Personalized Cancer Care with FoundationOne CDx

December 13. 2017. 6 mins read
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The term “cure for cancer” is misleading as it implies there is one single problem that needs to be solved in order to eradicate all cancers. This couldn’t be further from the truth. There are 5 main cancer groups which are further subdivided into more than 200 different types of cancer. There won’t be a single cure but rather a combination of “cures” that eventually make cancer benign. One of these “cures” is early detection, something that Illumina (NASDAQ:ILMN) is eyeballing with their startup called “Grail” which aims to develop a blood test to detect cancer “early before symptoms appear offering higher survival rates compared to late-stage diagnosis“. Maybe we’ll eventually get to a place where your smart toilet detects cancer in your urine and tells your smart fridge to sort you out by putting some drugs in your morning smoothie. Until that time though, many people who are already afflicted with cancer are asking how they might increase life expectancy using the latest technologies on offer. The answer to that question just might be “personalized medicine”.

Source: In Vivo

A constant challenge doctors face is trying to decide what treatments will be most effective for any particular cancer patient. Each cancer tumor is unique in that it contains certain genetic biomarkers. In simpler terms, we can use the same sort of sequencing techniques used for figuring out who your ancestors were to look at the genomic makeup of a cancer tumor and see if it has similar attributes to other tumors we’ve seen. The process is called “cancer genome sequencing” or “Next Generation Sequencing (NGS) tumor profiling” and involves taking a tissue biopsy of the tumor and analyzing it with some of Illumina’s sequencing machines. We can then look for the existence of certain biomarkers called “cancer genes” which make a tumor unique.

Once we are able to probe the existence of cancer genes in each unique tumor, we can then start to experiment with drug combinations for various tumor types to see which treatments are most effective for any combination of genes. One company we’ve talked about before which is working on tumor profiling is Foundation Medicine (NASDAQ:FMI). Just a few weeks ago, FMI made the news with a landmark FDA approval. Their FoundationOne CDx genomic profiling test for solid tumors became the first and only FDA-approved test of its kind for solid tumors (more on this claim later). Here’s a look at a sample report from the test:

That’s pretty straightforward to understand. The “genomic findings” section maps to an “FDA-approved therapeutic options” section. Presently the test can suggest 17 different FDA-approved targeted therapies, 12 of which are “first-line therapies” which means they should always be tried first based on historical success rates. Today, 50% of all new cancer drugs being developed are projected to be related to a biomarker. We would expect to see the list of biomarkers grow alongside the list of “targeted therapies”, a term we should quickly explain a bit more.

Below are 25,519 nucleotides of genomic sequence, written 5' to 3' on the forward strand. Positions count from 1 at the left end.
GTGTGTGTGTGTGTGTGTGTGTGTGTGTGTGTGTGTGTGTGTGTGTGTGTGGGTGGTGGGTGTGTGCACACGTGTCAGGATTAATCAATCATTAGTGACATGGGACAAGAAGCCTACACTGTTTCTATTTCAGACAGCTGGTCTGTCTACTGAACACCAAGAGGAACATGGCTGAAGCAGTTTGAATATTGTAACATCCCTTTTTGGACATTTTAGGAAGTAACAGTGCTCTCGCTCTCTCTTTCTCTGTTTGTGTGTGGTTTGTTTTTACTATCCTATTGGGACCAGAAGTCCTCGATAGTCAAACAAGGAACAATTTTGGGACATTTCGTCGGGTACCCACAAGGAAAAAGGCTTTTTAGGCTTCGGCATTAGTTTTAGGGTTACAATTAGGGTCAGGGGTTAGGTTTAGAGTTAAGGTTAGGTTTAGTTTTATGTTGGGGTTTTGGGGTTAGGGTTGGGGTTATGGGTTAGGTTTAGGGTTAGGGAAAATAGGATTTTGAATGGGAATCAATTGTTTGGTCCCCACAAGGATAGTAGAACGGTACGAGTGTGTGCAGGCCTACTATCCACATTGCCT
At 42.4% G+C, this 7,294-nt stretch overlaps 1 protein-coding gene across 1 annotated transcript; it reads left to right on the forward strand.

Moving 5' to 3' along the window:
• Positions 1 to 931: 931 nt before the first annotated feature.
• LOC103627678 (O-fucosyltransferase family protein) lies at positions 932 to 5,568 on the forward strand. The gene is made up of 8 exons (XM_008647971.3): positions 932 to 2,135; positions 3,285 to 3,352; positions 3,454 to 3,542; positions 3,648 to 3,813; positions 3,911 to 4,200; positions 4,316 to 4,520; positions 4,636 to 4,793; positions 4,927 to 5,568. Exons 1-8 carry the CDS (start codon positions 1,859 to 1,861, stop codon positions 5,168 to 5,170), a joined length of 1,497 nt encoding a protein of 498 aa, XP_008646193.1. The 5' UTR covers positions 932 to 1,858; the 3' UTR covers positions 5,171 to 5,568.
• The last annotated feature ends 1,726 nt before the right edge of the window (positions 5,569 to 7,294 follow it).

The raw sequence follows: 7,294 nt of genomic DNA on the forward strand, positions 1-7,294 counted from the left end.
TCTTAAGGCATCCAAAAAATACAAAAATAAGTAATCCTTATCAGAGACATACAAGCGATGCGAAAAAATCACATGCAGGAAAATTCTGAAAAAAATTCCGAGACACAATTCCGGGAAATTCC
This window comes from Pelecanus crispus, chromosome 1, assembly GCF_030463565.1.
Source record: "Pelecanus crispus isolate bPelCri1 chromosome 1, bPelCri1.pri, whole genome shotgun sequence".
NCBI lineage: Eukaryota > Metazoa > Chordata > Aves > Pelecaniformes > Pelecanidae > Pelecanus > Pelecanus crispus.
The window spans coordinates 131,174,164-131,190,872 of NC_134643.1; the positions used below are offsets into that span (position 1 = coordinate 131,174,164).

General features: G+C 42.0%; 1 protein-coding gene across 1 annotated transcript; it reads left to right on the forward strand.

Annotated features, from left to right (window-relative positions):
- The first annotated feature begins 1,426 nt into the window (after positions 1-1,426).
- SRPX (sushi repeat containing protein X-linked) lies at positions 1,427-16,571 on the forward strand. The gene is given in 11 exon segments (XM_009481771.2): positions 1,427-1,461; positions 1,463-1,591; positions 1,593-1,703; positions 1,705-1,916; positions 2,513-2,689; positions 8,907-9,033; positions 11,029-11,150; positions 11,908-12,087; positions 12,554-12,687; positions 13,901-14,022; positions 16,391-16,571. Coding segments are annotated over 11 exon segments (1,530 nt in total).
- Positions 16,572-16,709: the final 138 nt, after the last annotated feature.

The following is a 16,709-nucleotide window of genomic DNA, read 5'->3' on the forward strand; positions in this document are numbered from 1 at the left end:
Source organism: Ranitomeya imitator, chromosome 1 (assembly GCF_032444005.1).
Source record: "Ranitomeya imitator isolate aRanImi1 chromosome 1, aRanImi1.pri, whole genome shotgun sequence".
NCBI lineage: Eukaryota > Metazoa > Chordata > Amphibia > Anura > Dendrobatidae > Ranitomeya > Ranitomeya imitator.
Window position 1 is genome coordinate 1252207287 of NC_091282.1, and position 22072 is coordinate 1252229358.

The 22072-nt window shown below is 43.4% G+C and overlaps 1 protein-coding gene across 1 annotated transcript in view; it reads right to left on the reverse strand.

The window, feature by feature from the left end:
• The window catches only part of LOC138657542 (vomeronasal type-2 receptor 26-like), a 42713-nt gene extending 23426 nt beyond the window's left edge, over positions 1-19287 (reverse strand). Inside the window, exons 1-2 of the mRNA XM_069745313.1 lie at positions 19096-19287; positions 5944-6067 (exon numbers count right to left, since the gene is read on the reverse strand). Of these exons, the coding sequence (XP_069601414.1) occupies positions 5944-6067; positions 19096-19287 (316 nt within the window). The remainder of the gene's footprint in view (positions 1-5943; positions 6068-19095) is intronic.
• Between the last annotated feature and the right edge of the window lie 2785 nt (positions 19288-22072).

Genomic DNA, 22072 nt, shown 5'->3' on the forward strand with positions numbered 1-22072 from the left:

Traditional chemotherapy treatments were crude in that they threw the baby out with the bath water. It’s the same reason why these treatments had such bad side effects. They killed healthy cells right alongside cancerous cells. Now, cancer therapies are being developed to attack specific molecular targets, something we also refer to as “precision medicine”. In the future, the first thing you’ll do is get a biopsy in order to determine the unique genetic composition of your tumor. Then, you’ll be provided with a recommended treatment based on all available information to date. In addition to FDA-approved targeted therapies, you will also have the option to participate in clinical trials. All of this will be made possible by “big data”, or in this case, lots and lots of tumor data.

Over time, Foundation has put together a molecular information knowledgebase that contains genomic information from more than 120,000 patients whose tumors have been profiled by their tests. That database will prove to be one of their most valuable assets going forward since they are not the only ones with such a test. Memorial Sloan Kettering Cancer Center (MSK) has developed their IMPACT test which also “uses next-generation sequencing (NGS) to rapidly identify the presence of mutations in 468 unique genes, as well as other molecular changes in the genomic makeup of a person’s tumor“. About a month ago, the FDA granted approval for the test along with “a policy framework that paves the way for the efficient review and availability of other NGS-based cancer profiling tools“. You can read more about the whole thing in this FDA announcement (15 days before the Foundation approval we might add), but the key takeaway here is that more tests will be coming to market. Even Illumina has their own tumor profiling product which shouldn’t come as much of a surprise considering their lofty ambitions with Grail.